Supportedby the pieces K is a rod, J, or they may support a roller in lieu of said rod, the function of which is to guide the layer of threads after it passes from the rollers I, and before it passes to the reel, causing it to be fed thereon uniformly, and also to cause the threads forming the layers n n to lie close togeth er and occupy as little space as possible consistent with the threads remaining parallel to each other. Immediately behind said vrod .I are supports or bearings H of any suitable construction, preferably open at the top, (to allowl the hand to be run down the yarn to find the end of a broken thread and in making 'a` thread-lease on the reelpins,) in which are loosely j ournaled the two vertical guide-rollers, I; or, if desired,the supports or bearings may be dispensed with and the rollers supported by vertical pinst' alone, as shown in Fig. 5. Located between said rollers I and the eyes e .are standards F, having slots f, which sup- IOO by all of the threads are kept in proper order p and are guided to the rollers I, around which they pass one above the other in a single or double layer. This rod G separates them into open lease, and causes them to lie side by side without twisting or tanglingwhen turned, and arranged vertically one above the other in passing over the rollers I, as shown in Fig. 1.

The threads leave the heck separated from each other to a considerable extent; but after being arranged in open lease by rod G they pass around the rollers I close together; and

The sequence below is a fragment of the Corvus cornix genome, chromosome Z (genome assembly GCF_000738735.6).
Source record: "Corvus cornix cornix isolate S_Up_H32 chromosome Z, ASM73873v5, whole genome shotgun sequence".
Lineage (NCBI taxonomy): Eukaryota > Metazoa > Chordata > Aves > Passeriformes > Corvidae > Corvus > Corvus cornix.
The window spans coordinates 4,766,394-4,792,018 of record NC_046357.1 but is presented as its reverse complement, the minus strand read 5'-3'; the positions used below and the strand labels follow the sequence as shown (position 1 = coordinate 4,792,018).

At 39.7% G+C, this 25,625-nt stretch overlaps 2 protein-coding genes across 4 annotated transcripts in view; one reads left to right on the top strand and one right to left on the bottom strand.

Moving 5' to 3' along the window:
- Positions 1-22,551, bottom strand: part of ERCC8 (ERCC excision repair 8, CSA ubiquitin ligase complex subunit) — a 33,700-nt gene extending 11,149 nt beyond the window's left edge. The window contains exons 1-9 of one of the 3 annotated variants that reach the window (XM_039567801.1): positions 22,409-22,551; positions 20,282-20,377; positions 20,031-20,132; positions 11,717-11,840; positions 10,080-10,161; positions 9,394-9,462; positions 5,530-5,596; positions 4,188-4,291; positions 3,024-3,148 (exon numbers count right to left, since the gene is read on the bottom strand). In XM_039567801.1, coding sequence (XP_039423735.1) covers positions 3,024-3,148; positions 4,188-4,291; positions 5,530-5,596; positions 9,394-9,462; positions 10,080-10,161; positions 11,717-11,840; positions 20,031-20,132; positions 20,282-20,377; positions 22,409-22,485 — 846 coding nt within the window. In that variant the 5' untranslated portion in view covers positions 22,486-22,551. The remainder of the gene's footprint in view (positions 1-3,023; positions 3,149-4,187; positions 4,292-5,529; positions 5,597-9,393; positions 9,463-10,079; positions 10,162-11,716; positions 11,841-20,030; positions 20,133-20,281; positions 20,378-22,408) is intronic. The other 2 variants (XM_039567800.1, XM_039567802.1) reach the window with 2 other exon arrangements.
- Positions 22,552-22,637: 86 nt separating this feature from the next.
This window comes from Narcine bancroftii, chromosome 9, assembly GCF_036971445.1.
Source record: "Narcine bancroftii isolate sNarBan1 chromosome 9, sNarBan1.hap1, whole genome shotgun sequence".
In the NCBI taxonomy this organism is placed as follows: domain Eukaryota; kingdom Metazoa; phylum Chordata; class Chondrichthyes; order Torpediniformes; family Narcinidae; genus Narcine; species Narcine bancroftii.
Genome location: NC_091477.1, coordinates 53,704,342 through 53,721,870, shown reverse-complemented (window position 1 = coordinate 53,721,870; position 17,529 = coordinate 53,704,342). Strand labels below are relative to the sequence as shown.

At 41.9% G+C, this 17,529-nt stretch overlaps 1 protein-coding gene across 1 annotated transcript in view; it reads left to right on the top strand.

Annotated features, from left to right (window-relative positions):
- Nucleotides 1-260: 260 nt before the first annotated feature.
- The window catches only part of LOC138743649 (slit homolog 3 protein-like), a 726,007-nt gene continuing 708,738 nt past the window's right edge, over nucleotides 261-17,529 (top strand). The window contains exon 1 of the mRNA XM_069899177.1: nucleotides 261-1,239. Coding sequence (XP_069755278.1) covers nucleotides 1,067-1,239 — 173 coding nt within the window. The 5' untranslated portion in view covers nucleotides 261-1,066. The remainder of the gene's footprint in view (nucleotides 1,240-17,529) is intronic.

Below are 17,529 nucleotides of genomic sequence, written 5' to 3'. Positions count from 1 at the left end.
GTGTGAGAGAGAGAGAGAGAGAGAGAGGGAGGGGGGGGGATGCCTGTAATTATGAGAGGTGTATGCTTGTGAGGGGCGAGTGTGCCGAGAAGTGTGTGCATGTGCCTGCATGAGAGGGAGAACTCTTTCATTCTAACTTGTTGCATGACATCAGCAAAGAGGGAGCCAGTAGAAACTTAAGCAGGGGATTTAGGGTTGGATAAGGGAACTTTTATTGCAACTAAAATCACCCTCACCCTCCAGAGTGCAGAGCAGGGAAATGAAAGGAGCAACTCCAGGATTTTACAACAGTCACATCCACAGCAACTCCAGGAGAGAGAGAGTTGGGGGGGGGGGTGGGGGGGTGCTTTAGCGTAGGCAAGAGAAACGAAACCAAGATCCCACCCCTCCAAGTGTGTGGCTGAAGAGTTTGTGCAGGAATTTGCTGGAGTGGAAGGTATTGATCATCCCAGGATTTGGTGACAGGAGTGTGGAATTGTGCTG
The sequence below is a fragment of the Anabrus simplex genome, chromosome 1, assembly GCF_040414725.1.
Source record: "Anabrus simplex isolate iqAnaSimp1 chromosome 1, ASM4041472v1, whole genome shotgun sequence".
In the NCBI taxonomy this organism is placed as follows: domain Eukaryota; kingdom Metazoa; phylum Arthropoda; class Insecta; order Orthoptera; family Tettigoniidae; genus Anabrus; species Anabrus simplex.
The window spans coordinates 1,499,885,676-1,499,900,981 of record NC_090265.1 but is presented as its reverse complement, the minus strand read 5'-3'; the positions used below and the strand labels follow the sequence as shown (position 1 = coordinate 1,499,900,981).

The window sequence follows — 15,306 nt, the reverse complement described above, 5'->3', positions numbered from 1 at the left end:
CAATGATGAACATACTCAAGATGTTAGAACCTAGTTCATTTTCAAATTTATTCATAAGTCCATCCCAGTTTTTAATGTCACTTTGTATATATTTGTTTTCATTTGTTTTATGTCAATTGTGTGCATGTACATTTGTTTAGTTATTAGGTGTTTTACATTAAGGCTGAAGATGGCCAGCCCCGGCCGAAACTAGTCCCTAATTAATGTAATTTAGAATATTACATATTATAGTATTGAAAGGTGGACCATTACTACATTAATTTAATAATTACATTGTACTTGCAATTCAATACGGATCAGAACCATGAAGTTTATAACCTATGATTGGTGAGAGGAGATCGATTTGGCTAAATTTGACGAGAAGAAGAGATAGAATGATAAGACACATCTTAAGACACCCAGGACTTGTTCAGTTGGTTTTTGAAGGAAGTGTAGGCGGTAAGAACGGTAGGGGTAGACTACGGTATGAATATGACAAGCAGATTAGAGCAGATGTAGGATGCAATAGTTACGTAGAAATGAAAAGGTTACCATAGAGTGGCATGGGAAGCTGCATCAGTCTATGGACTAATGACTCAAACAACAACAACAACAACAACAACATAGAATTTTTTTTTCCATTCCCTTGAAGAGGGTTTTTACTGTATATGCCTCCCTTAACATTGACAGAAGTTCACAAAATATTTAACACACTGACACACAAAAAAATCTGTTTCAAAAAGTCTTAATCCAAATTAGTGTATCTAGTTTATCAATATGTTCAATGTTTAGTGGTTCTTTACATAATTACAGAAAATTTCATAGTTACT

in practice it is most desirable to adjust the guide-rod J, so that the two layers of yarns a a', forming the warp, shall lie upon each other in passing around rollers I, as shown in Fig. 8, and also Fig. 2, for then they lie compactly and do not .take up too much roomvertically upon the reel. By depressing the guide J sufciently the two layers n a may be made to lie in the same plane one above the other in passing around the rollers I, as shown -in Fig. 9, or the same `result may be produced by raising the rod G, or making it of great diameter. It is evident that onlyone yroller I might be used; but in that case to reverse the machine it becomes necessary to remove the threads and place them on the other side of the roller. After being drawn into vflat layer or layers of yarns by rollers I they pass IIO over the rod or roller J to the warp-reel P and lie upon said reel in open lease.